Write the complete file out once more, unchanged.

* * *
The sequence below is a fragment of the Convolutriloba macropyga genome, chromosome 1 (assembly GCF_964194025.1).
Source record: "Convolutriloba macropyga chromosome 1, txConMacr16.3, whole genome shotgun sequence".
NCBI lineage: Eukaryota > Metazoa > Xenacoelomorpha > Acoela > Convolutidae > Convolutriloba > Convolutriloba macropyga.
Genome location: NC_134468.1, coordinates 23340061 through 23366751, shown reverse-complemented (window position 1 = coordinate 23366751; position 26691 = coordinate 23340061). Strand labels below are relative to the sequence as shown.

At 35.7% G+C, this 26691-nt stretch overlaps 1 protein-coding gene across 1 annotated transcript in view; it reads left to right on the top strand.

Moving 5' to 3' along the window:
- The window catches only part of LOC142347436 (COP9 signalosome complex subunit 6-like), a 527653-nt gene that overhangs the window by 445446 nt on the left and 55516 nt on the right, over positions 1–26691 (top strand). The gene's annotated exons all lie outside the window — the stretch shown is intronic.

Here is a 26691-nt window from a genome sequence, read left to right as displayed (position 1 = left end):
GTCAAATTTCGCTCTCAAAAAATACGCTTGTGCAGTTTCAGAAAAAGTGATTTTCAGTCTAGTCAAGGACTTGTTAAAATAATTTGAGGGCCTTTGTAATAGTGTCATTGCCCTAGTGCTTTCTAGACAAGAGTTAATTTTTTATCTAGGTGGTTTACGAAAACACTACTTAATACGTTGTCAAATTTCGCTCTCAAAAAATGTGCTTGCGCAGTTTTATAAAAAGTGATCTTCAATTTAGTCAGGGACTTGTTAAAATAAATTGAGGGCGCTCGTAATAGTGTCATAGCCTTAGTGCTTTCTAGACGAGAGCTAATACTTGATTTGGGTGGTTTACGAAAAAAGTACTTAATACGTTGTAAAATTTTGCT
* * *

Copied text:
The sequence below is a fragment of the Convolutriloba macropyga genome, chromosome 1 (assembly GCF_964194025.1).
Source record: "Convolutriloba macropyga chromosome 1, txConMacr16.3, whole genome shotgun sequence".
NCBI lineage: Eukaryota > Metazoa > Xenacoelomorpha > Acoela > Convolutidae > Convolutriloba > Convolutriloba macropyga.
Genome location: NC_134468.1, coordinates 23340061 through 23366751, shown reverse-complemented (window position 1 = coordinate 23366751; position 26691 = coordinate 23340061). Strand labels below are relative to the sequence as shown.

At 35.7% G+C, this 26691-nt stretch overlaps 1 protein-coding gene across 1 annotated transcript in view; it reads left to right on the top strand.

Moving 5' to 3' along the window:
- The window catches only part of LOC142347436 (COP9 signalosome complex subunit 6-like), a 527653-nt gene that overhangs the window by 445446 nt on the left and 55516 nt on the right, over positions 1–26691 (top strand). The gene's annotated exons all lie outside the window — the stretch shown is intronic.

Here is a 26691-nt window from a genome sequence, read left to right as displayed (position 1 = left end):
GTCAAATTTCGCTCTCAAAAAATACGCTTGTGCAGTTTCAGAAAAAGTGATTTTCAGTCTAGTCAAGGACTTGTTAAAATAATTTGAGGGCCTTTGTAATAGTGTCATTGCCCTAGTGCTTTCTAGACAAGAGTTAATTTTTTATCTAGGTGGTTTACGAAAACACTACTTAATACGTTGTCAAATTTCGCTCTCAAAAAATGTGCTTGCGCAGTTTTATAAAAAGTGATCTTCAATTTAGTCAGGGACTTGTTAAAATAAATTGAGGGCGCTCGTAATAGTGTCATAGCCTTAGTGCTTTCTAGACGAGAGCTAATACTTGATTTGGGTGGTTTACGAAAAAAGTACTTAATACGTTGTAAAATTTTGCT